The Aesthetic Clinic

Feminine Sublimation in Contemporary Writing, Psychoanalysis, and Art

By Fernanda Negrete

Subjects: Psychoanalysis, Aesthetics, Philosophy, Twentieth- And Twenty-first-century Studies, Comparative Literature
Series: SUNY series, Insinuations: Philosophy, Psychoanalysis, Literature
Paperback : 9781438480206, 345 pages, July 2021
Hardcover : 9781438480213, 345 pages, September 2020

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Table of contents

List of Illustrations

Introduction: On Freud's Couch, Dreaming of Art

Part I: The Transvaluation of Health

1. Louise Bourgeois' Art of Hysteria

2. Transmuting Pain into Joy with Precious Liquids

3. Lygia Clark on the Space–Body Problem

Part II: Love beyond Pleasure

4. (Re)Visions of Love: Marguerite Duras

5. Developing Douleur exquise: Sophie Calle et al.

Part III: For an Uncanny Ethics of Care

6. Water, Weather, Words: Le Temps with Roni Horn and Clarice Lispector

Works Cited

Examines experimental art and literature by women alongside psychoanalysis and philosophy to develop a new understanding of sublimation and aesthetic experience.


In The Aesthetic Clinic, Fernanda Negrete brings together contemporary women writers and artists well known for their formal experimentation—Louise Bourgeois, Sophie Calle, Lygia Clark, Marguerite Duras, Roni Horn, and Clarice Lispector—to argue that the aesthetic experiences afforded by their work are underwritten by a tenacious and uniquely feminine ethics of desire. To elaborate this ethics, Negrete looks to notions of sublimation and feminine sexuality developed by Freud, Baudelaire, Mallarmé, and Nietzsche, and their reinvention with and after Jacques Lacan, including in the schizoanalysis of Gilles Deleuze and Félix Guattari. But she also highlights how psychoanalytic theory draws on writing and other creative practices to conceive of unconscious processes and the transformation sought through analysis. Thus, the "aesthetic clinic" of the book's title (a term Negrete adopts from Deleuze) is not an applied psychoanalysis or schizoanalysis. Rather, The Aesthetic Clinic privileges the call and constraints issued by each woman's individual work. Engaging an artwork here is less about retrieving a hidden meaning through interpretation than about receiving a precise transmission of sensation, a jouissance irreducible to meaning. Not only do art and literature serve an urgent clinical function in Negrete's reading but sublimation itself requires an embrace of femininity.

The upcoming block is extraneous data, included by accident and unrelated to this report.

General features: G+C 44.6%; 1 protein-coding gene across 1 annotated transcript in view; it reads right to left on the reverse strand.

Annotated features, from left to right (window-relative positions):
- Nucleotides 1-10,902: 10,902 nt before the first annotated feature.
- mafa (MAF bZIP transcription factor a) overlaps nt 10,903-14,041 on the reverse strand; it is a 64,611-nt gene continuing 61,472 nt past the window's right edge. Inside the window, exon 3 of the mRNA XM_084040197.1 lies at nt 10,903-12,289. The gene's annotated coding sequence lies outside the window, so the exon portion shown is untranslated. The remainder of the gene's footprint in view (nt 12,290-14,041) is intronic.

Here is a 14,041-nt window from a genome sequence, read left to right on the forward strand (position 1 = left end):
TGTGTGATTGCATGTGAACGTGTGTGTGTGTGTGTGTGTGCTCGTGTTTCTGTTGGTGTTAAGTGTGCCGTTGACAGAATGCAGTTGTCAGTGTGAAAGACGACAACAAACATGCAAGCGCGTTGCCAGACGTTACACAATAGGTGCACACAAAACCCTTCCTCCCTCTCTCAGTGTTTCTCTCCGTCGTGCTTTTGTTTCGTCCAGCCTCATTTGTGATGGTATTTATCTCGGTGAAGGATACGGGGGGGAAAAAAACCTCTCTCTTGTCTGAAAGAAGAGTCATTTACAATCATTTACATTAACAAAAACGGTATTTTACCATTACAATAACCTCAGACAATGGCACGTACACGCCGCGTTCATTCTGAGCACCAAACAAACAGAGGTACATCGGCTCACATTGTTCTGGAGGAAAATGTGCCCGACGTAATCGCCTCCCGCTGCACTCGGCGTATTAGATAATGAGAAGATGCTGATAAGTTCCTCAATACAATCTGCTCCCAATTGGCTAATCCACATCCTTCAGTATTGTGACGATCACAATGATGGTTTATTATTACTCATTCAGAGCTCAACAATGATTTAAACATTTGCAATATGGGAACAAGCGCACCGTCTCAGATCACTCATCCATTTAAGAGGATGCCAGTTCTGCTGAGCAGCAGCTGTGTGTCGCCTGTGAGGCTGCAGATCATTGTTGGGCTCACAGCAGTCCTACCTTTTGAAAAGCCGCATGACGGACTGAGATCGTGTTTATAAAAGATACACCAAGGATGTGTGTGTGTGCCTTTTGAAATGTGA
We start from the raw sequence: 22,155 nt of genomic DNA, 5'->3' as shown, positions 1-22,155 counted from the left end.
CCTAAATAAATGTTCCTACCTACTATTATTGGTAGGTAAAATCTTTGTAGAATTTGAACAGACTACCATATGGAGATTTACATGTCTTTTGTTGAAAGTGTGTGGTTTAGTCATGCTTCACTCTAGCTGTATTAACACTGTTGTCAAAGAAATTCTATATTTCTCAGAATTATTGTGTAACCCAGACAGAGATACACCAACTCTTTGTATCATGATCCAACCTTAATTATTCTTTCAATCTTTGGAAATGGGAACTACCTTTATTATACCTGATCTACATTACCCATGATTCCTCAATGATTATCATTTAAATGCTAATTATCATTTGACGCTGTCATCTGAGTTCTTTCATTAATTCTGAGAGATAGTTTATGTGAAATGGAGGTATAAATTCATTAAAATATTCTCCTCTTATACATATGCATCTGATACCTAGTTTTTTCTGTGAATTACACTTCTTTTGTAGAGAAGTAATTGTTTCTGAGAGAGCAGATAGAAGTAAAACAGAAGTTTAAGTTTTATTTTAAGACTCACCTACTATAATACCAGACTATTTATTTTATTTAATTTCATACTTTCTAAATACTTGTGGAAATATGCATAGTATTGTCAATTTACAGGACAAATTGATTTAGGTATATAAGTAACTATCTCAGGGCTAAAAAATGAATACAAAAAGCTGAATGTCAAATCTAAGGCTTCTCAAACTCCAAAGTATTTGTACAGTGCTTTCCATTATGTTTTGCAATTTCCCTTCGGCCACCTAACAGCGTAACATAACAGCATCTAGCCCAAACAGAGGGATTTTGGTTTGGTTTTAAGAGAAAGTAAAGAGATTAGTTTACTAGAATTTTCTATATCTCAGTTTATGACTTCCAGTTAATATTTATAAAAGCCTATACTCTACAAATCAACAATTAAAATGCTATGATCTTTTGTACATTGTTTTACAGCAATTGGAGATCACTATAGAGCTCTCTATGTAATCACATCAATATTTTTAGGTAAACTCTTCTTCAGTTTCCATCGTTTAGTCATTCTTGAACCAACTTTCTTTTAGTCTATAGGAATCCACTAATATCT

At the University at Buffalo, State University of New York, Fernanda Negrete is Assistant Professor of French and Executive Director of the Center for the Study of Psychoanalysis and Culture.


"Intellectually ambitious, original, cross-disciplinary, and coherently argued, there is much to admire in this book." — Margaret Iversen, author of Photography, Trace, and Trauma